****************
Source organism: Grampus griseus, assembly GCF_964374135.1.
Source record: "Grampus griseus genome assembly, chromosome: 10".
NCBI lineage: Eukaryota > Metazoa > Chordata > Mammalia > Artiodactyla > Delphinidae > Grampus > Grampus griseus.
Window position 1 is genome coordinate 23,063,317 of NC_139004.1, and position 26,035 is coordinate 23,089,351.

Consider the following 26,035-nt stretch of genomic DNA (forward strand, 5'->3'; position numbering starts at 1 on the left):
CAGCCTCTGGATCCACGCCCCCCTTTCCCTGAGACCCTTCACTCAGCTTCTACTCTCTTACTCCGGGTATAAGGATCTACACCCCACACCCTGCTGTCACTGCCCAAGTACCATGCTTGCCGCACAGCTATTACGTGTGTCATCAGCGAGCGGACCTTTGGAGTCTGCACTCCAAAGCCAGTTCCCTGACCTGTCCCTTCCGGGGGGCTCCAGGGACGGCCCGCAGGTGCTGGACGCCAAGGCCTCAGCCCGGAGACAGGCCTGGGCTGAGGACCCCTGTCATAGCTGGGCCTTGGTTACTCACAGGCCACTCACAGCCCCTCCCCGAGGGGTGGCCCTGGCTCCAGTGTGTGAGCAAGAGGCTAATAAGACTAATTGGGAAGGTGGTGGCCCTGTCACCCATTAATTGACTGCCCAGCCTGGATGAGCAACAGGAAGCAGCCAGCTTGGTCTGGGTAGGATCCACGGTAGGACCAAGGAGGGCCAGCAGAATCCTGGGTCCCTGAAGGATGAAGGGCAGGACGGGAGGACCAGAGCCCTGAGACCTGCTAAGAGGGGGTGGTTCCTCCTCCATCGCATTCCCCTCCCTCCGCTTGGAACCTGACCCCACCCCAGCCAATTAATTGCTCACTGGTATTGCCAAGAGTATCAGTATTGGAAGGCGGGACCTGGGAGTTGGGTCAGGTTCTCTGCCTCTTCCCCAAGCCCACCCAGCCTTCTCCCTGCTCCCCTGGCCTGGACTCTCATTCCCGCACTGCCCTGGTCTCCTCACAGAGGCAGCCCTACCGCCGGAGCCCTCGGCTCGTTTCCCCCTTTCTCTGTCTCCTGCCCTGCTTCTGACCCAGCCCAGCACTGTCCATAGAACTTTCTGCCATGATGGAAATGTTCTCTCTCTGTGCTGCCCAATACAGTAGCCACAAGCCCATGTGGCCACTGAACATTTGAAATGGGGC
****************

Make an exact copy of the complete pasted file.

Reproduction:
Source organism: Grampus griseus, assembly GCF_964374135.1.
Source record: "Grampus griseus genome assembly, chromosome: 10".
NCBI lineage: Eukaryota > Metazoa > Chordata > Mammalia > Artiodactyla > Delphinidae > Grampus > Grampus griseus.
Window position 1 is genome coordinate 23,063,317 of NC_139004.1, and position 26,035 is coordinate 23,089,351.

Consider the following 26,035-nt stretch of genomic DNA (forward strand, 5'->3'; position numbering starts at 1 on the left):
CAGCCTCTGGATCCACGCCCCCCTTTCCCTGAGACCCTTCACTCAGCTTCTACTCTCTTACTCCGGGTATAAGGATCTACACCCCACACCCTGCTGTCACTGCCCAAGTACCATGCTTGCCGCACAGCTATTACGTGTGTCATCAGCGAGCGGACCTTTGGAGTCTGCACTCCAAAGCCAGTTCCCTGACCTGTCCCTTCCGGGGGGCTCCAGGGACGGCCCGCAGGTGCTGGACGCCAAGGCCTCAGCCCGGAGACAGGCCTGGGCTGAGGACCCCTGTCATAGCTGGGCCTTGGTTACTCACAGGCCACTCACAGCCCCTCCCCGAGGGGTGGCCCTGGCTCCAGTGTGTGAGCAAGAGGCTAATAAGACTAATTGGGAAGGTGGTGGCCCTGTCACCCATTAATTGACTGCCCAGCCTGGATGAGCAACAGGAAGCAGCCAGCTTGGTCTGGGTAGGATCCACGGTAGGACCAAGGAGGGCCAGCAGAATCCTGGGTCCCTGAAGGATGAAGGGCAGGACGGGAGGACCAGAGCCCTGAGACCTGCTAAGAGGGGGTGGTTCCTCCTCCATCGCATTCCCCTCCCTCCGCTTGGAACCTGACCCCACCCCAGCCAATTAATTGCTCACTGGTATTGCCAAGAGTATCAGTATTGGAAGGCGGGACCTGGGAGTTGGGTCAGGTTCTCTGCCTCTTCCCCAAGCCCACCCAGCCTTCTCCCTGCTCCCCTGGCCTGGACTCTCATTCCCGCACTGCCCTGGTCTCCTCACAGAGGCAGCCCTACCGCCGGAGCCCTCGGCTCGTTTCCCCCTTTCTCTGTCTCCTGCCCTGCTTCTGACCCAGCCCAGCACTGTCCATAGAACTTTCTGCCATGATGGAAATGTTCTCTCTCTGTGCTGCCCAATACAGTAGCCACAAGCCCATGTGGCCACTGAACATTTGAAATGGGGC